Derm Dx: A 10-month-old boy with purpuric plaques


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  • CA0811Derm Dx_Finkelstein3

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by Kristy Fleming, MD

An otherwise healthy 10-month-old boy presented to the emergency department (ED) with a rapidly progressing rash. His grandmother noted that the child had suffered for a week from a runny nose, mild fatigue and subjective fever.

The child’s pediatrician saw him two days prior to presentation at the ED, and initiated amoxicillin. The morning after starting the antibiotic, the patient began developing swelling in his hands, as well as erythematous edematous medallion-like purpuric papules and plaques on the face, ears, arms, dorsal hands and legs.

The baby appeared uncomfortable but was awake, alert and appropriate on exam. What’s your diagnosis?

Submit your answer, and then read the full explanation below. If you like this activity or have a suggestion, tell us about it in the comment box at the bottom of the page.

Acute hemorrhagic edema of infancy (AHEI) is also known as Finkelstein's disease, Seidlmayer cockade purpura, medallion-like purpura, purpura en cocarde avec oedema, and infantile post-infectious iris-like purpura and edema.1 AHEI is a rare form of cutaneous small-vessel vasculitis that typically...

Submit your diagnosis to see full explanation.

Acute hemorrhagic edema of infancy (AHEI) is also known as Finkelstein’s disease, Seidlmayer cockade purpura, medallion-like purpura, purpura en cocarde avec oedema, and infantile post-infectious iris-like purpura and edema.1 AHEI is a rare form of cutaneous small-vessel vasculitis that typically affects children younger than 24 months and is more predominant in boys.1,2

Approximately 75% of children present complaining of a recent upper respiratory infection, antibiotic exposure and/or immunization.1,2  Numerous infectious agents have been implicated as possible triggers, including: staphylococci, streptococci, adenovirus, Escherichia coli, coxsackievirus and rotavirus.1 The pathophysiology is thought to involve immune-complex deposition in small cutaneous vessels.

Patients often present with a low-grade fever, but otherwise non-toxic appearance.  Internal involvement, such as joint pains, gastrointestinal symptoms and renal involvement is rare.2 Mild facial and acral edema is common.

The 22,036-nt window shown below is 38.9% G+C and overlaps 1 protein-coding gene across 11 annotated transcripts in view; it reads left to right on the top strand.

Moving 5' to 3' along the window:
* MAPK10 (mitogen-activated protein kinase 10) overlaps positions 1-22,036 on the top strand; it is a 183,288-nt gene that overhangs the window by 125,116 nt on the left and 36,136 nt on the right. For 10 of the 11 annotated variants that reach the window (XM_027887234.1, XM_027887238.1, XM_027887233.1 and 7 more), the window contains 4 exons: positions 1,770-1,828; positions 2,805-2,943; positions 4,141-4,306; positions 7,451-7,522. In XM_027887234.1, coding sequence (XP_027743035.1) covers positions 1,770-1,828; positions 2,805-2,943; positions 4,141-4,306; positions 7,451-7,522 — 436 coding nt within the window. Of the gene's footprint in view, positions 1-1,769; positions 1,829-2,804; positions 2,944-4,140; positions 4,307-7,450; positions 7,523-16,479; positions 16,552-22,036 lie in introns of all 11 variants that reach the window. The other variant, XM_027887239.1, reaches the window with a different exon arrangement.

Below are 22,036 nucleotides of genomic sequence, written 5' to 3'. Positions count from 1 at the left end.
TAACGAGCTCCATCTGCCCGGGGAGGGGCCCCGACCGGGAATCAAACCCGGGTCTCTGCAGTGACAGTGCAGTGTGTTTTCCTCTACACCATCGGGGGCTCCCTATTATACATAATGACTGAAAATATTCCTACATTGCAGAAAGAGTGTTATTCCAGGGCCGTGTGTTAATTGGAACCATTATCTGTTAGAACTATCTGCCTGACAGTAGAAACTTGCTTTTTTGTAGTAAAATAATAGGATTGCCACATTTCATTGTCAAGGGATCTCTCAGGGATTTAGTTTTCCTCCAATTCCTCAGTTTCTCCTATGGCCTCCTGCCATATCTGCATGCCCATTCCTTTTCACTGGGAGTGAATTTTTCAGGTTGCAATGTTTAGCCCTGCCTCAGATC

The cutaneous eruption is abrupt and progresses quickly over the course of one to two days. Lesions are edematous, erythematous, purpuric plaques and petechial, and have been described in the literature as medallion-like, rosette-shaped and cockade appearing. The lesions may be mildly tender and favor the face, ears, extremities and occasionally the scrotum.3

The morphologic appearance can sometimes be confused with the targetoid lesions of erythema multiforme or Stevens-Johnson syndrome (SJS). However, the distribution and lack of internal involvement help to differentiate AHEI from these disorders. 

AHEI can be distinguished from Henoch-Schölein purpura (HSP) by several characteristics: age of onset younger than 2 years, lack of systemic symptoms, and a briefer duration with spontaneous resolution.2


Clinicians can generally suspect an AHEI diagnosis based on clinical presentation and thorough history. Ruling out more serious disorders such as SJS, HSP and meningococcemia is most important.

Routine laboratory tests in AHEI are unremarkable. Mild leukocytosis occurs on occasion, but without hematuria, proteinuria or hematochezia.3  A skin biopsy may be performed if the diagnosis is questionable and will show leukocytoclastic vasculitis  of the capillaries and post-capillary venules in the upper and mid dermis.1 

Clinicians may also wish to perform direct immunofluorescence (DIF) to help exclude HSP, which shows immunoglobulin A deposition in vessel walls; however, approximately 30% of AHEI cases may also have IgA vascular deposits, so DIF alone cannot be used as a discriminating test.1


AHEI is a self-limited disease; therefore, supportive treatment alone is sufficient.  Antibiotics should be prescribed to treat any associated bacterial infections. Otherwise, spontaneous recovery without scarring and without sequelae occurs within 12 to 20 days.1,2 Recurrent episodes are rare, as are complications, which may include arthritis, nephritis, abdominal pain, gastrointestinal tract bleeding, intussusception, scrotal pain or testicular torsion

If there is significant abdominal or renal involvement, the patient should be referred to a gastroenterologist or nephrologist.


1. J Bolognia, JL Jorizzo, RP Rapini. Dermatology. 2nd Ed. Elsevier; 2008: 353-354.

2. James WD, Berger TG, Elston DM. Andrew’s Diseases of the Skin Clinical Dermatology. 10th ed. Pennsylvania: Saunders Elsevier; 2006: 833-834.

3. Paller AS, Mancini AJ. Hurwitz Clinical Pediatric Dermatology. 3rd Ed. Elsevier; 2006:560-561.

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